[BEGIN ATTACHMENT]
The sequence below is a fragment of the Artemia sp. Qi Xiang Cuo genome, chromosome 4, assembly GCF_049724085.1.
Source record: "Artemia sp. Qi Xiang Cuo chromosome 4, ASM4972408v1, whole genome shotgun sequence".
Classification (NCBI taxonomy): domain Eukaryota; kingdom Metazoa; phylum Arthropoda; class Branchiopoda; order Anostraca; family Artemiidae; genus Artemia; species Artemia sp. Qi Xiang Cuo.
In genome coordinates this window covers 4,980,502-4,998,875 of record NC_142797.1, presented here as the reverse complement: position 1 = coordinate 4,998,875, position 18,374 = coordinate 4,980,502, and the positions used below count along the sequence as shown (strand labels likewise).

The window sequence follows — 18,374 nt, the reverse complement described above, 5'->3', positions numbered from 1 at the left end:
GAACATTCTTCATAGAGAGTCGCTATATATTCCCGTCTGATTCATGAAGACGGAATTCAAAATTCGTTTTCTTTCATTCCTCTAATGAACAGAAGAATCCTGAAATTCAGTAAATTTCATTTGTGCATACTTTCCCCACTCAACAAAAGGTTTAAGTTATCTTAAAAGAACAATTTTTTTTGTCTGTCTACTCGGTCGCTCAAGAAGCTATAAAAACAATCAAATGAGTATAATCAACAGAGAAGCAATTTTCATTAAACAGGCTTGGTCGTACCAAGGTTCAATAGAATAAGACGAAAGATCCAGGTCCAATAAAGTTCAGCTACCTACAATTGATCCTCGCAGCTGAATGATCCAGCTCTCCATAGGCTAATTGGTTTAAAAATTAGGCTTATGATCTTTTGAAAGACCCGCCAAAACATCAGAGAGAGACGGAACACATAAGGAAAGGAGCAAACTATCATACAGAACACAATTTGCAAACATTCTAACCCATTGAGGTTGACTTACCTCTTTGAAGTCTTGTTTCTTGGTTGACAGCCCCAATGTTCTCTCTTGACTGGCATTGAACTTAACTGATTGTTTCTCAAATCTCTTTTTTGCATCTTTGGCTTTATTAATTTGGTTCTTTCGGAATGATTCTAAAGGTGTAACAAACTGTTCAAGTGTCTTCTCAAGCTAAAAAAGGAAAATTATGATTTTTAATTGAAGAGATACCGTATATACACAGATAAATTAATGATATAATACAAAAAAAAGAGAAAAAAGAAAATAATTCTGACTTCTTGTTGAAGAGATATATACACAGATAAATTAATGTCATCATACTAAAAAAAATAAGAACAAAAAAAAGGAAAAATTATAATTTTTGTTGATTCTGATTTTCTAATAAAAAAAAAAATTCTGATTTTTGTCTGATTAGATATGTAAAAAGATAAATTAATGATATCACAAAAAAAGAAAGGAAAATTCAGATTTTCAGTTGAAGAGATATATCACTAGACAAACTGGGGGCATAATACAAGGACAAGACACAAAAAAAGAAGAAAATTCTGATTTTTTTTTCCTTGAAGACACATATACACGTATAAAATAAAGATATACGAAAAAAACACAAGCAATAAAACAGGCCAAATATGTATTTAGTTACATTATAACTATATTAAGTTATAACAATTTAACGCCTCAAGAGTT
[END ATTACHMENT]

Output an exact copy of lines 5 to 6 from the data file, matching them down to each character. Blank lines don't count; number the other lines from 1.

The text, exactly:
The window sequence follows — 18,374 nt, the reverse complement described above, 5'->3', positions numbered from 1 at the left end:
GAACATTCTTCATAGAGAGTCGCTATATATTCCCGTCTGATTCATGAAGACGGAATTCAAAATTCGTTTTCTTTCATTCCTCTAATGAACAGAAGAATCCTGAAATTCAGTAAATTTCATTTGTGCATACTTTCCCCACTCAACAAAAGGTTTAAGTTATCTTAAAAGAACAATTTTTTTTGTCTGTCTACTCGGTCGCTCAAGAAGCTATAAAAACAATCAAATGAGTATAATCAACAGAGAAGCAATTTTCATTAAACAGGCTTGGTCGTACCAAGGTTCAATAGAATAAGACGAAAGATCCAGGTCCAATAAAGTTCAGCTACCTACAATTGATCCTCGCAGCTGAATGATCCAGCTCTCCATAGGCTAATTGGTTTAAAAATTAGGCTTATGATCTTTTGAAAGACCCGCCAAAACATCAGAGAGAGACGGAACACATAAGGAAAGGAGCAAACTATCATACAGAACACAATTTGCAAACATTCTAACCCATTGAGGTTGACTTACCTCTTTGAAGTCTTGTTTCTTGGTTGACAGCCCCAATGTTCTCTCTTGACTGGCATTGAACTTAACTGATTGTTTCTCAAATCTCTTTTTTGCATCTTTGGCTTTATTAATTTGGTTCTTTCGGAATGATTCTAAAGGTGTAACAAACTGTTCAAGTGTCTTCTCAAGCTAAAAAAGGAAAATTATGATTTTTAATTGAAGAGATACCGTATATACACAGATAAATTAATGATATAATACAAAAAAAAGAGAAAAAAGAAAATAATTCTGACTTCTTGTTGAAGAGATATATACACAGATAAATTAATGTCATCATACTAAAAAAAATAAGAACAAAAAAAAGGAAAAATTATAATTTTTGTTGATTCTGATTTTCTAATAAAAAAAAAAATTCTGATTTTTGTCTGATTAGATATGTAAAAAGATAAATTAATGATATCACAAAAAAAGAAAGGAAAATTCAGATTTTCAGTTGAAGAGATATATCACTAGACAAACTGGGGGCATAATACAAGGACAAGACACAAAAAAAGAAGAAAATTCTGATTTTTTTTTCCTTGAAGACACATATACACGTATAAAATAAAGATATACGAAAAAAACACAAGCAATAAAACAGGCCAAATATGTATTTAGTTACATTATAACTATATTAAGTTATAACAATTTAACGCCTCAAGAGTT